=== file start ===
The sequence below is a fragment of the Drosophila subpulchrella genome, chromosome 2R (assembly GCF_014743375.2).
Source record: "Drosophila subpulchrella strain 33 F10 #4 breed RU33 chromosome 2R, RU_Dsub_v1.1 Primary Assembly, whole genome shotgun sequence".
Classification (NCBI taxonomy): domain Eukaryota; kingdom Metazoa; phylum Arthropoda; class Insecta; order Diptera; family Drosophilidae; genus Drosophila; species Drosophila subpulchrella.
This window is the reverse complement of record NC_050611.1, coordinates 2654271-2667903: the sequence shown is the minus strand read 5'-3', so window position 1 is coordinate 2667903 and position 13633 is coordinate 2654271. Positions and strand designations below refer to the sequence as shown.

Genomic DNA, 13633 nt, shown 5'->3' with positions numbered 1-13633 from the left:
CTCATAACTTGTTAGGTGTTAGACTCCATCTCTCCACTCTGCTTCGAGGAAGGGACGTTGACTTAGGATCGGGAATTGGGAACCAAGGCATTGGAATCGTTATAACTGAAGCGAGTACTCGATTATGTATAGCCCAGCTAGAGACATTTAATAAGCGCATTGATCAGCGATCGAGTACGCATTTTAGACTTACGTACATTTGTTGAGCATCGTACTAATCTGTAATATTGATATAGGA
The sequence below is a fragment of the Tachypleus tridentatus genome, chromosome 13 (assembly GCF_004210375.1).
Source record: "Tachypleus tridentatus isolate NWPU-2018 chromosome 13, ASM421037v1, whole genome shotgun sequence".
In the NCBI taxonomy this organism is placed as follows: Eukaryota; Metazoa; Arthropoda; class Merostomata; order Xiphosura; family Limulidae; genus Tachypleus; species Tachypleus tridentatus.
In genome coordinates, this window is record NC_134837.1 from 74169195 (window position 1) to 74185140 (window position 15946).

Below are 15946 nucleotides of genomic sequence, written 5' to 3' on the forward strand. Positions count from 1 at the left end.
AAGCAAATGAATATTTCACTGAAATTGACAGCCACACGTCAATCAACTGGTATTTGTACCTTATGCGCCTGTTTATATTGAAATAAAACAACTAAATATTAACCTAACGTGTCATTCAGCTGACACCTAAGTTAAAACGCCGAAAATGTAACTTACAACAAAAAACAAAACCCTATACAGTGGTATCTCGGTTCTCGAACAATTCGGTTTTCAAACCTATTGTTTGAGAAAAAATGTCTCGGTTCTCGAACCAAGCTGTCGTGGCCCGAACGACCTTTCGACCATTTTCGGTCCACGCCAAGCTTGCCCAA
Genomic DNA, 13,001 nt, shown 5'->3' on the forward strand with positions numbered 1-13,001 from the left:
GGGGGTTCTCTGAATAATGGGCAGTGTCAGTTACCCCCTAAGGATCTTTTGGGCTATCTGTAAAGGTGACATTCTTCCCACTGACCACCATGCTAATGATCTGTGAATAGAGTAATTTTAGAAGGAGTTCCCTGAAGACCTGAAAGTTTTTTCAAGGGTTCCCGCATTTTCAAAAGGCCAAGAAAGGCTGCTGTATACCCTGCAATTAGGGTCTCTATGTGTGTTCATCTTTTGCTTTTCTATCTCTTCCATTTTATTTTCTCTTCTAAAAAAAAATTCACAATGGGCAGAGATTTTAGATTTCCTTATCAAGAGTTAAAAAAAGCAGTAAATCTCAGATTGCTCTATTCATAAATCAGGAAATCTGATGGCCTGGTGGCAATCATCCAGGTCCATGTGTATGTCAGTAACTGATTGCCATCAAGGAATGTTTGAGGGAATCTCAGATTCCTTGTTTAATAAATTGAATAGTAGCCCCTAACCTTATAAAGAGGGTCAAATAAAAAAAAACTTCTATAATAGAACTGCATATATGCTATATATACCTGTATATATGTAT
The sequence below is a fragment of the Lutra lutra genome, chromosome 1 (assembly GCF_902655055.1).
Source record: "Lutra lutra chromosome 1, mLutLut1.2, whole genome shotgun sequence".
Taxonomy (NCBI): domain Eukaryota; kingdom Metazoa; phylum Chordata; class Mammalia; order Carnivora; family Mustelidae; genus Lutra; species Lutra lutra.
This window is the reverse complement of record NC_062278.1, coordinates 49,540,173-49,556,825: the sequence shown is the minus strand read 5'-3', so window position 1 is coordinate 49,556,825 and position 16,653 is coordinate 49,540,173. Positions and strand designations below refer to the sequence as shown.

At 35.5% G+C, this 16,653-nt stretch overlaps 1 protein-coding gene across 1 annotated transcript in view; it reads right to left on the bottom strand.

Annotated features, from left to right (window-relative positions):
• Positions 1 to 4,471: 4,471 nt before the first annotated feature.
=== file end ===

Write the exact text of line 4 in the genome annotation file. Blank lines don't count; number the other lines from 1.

This window is the reverse complement of record NC_050611.1, coordinates 2654271-2667903: the sequence shown is the minus strand read 5'-3', so window position 1 is coordinate 2667903 and position 13633 is coordinate 2654271. Positions and strand designations below refer to the sequence as shown.